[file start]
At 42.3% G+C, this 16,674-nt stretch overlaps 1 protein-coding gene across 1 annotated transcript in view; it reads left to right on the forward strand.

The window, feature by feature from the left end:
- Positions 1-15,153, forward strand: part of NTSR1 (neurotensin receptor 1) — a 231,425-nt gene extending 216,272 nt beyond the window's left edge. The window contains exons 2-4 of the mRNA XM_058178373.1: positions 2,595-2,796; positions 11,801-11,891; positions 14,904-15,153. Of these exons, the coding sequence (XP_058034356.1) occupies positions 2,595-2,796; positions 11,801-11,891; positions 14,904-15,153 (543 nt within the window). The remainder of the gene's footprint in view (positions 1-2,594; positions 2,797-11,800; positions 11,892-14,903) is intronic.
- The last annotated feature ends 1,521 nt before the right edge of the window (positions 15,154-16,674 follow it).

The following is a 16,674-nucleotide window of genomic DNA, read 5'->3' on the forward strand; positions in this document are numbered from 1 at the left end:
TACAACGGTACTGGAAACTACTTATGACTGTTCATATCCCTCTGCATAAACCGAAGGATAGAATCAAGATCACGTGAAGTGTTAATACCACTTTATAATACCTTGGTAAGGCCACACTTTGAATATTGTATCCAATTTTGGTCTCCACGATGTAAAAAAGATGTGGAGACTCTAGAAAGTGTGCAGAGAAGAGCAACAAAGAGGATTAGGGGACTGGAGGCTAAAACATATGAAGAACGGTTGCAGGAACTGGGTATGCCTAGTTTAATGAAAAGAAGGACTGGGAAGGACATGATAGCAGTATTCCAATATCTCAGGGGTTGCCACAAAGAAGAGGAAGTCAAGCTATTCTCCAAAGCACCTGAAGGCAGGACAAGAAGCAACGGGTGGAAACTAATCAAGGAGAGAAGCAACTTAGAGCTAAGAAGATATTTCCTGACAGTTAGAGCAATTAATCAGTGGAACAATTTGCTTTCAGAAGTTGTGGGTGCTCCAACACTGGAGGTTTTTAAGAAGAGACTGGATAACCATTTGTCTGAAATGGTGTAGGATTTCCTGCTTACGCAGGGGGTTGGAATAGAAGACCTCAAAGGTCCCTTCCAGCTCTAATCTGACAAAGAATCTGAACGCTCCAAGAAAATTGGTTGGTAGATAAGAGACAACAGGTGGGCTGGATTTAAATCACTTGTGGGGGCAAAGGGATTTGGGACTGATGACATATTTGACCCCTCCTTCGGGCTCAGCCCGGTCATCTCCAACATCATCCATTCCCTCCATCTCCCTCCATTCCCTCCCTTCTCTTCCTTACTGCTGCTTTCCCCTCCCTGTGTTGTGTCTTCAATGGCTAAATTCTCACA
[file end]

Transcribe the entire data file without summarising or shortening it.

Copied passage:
At 42.3% G+C, this 16,674-nt stretch overlaps 1 protein-coding gene across 1 annotated transcript in view; it reads left to right on the forward strand.

The window, feature by feature from the left end:
- Positions 1-15,153, forward strand: part of NTSR1 (neurotensin receptor 1) — a 231,425-nt gene extending 216,272 nt beyond the window's left edge. The window contains exons 2-4 of the mRNA XM_058178373.1: positions 2,595-2,796; positions 11,801-11,891; positions 14,904-15,153. Of these exons, the coding sequence (XP_058034356.1) occupies positions 2,595-2,796; positions 11,801-11,891; positions 14,904-15,153 (543 nt within the window). The remainder of the gene's footprint in view (positions 1-2,594; positions 2,797-11,800; positions 11,892-14,903) is intronic.
- The last annotated feature ends 1,521 nt before the right edge of the window (positions 15,154-16,674 follow it).

The following is a 16,674-nucleotide window of genomic DNA, read 5'->3' on the forward strand; positions in this document are numbered from 1 at the left end:
TACAACGGTACTGGAAACTACTTATGACTGTTCATATCCCTCTGCATAAACCGAAGGATAGAATCAAGATCACGTGAAGTGTTAATACCACTTTATAATACCTTGGTAAGGCCACACTTTGAATATTGTATCCAATTTTGGTCTCCACGATGTAAAAAAGATGTGGAGACTCTAGAAAGTGTGCAGAGAAGAGCAACAAAGAGGATTAGGGGACTGGAGGCTAAAACATATGAAGAACGGTTGCAGGAACTGGGTATGCCTAGTTTAATGAAAAGAAGGACTGGGAAGGACATGATAGCAGTATTCCAATATCTCAGGGGTTGCCACAAAGAAGAGGAAGTCAAGCTATTCTCCAAAGCACCTGAAGGCAGGACAAGAAGCAACGGGTGGAAACTAATCAAGGAGAGAAGCAACTTAGAGCTAAGAAGATATTTCCTGACAGTTAGAGCAATTAATCAGTGGAACAATTTGCTTTCAGAAGTTGTGGGTGCTCCAACACTGGAGGTTTTTAAGAAGAGACTGGATAACCATTTGTCTGAAATGGTGTAGGATTTCCTGCTTACGCAGGGGGTTGGAATAGAAGACCTCAAAGGTCCCTTCCAGCTCTAATCTGACAAAGAATCTGAACGCTCCAAGAAAATTGGTTGGTAGATAAGAGACAACAGGTGGGCTGGATTTAAATCACTTGTGGGGGCAAAGGGATTTGGGACTGATGACATATTTGACCCCTCCTTCGGGCTCAGCCCGGTCATCTCCAACATCATCCATTCCCTCCATCTCCCTCCATTCCCTCCCTTCTCTTCCTTACTGCTGCTTTCCCCTCCCTGTGTTGTGTCTTCAATGGCTAAATTCTCACA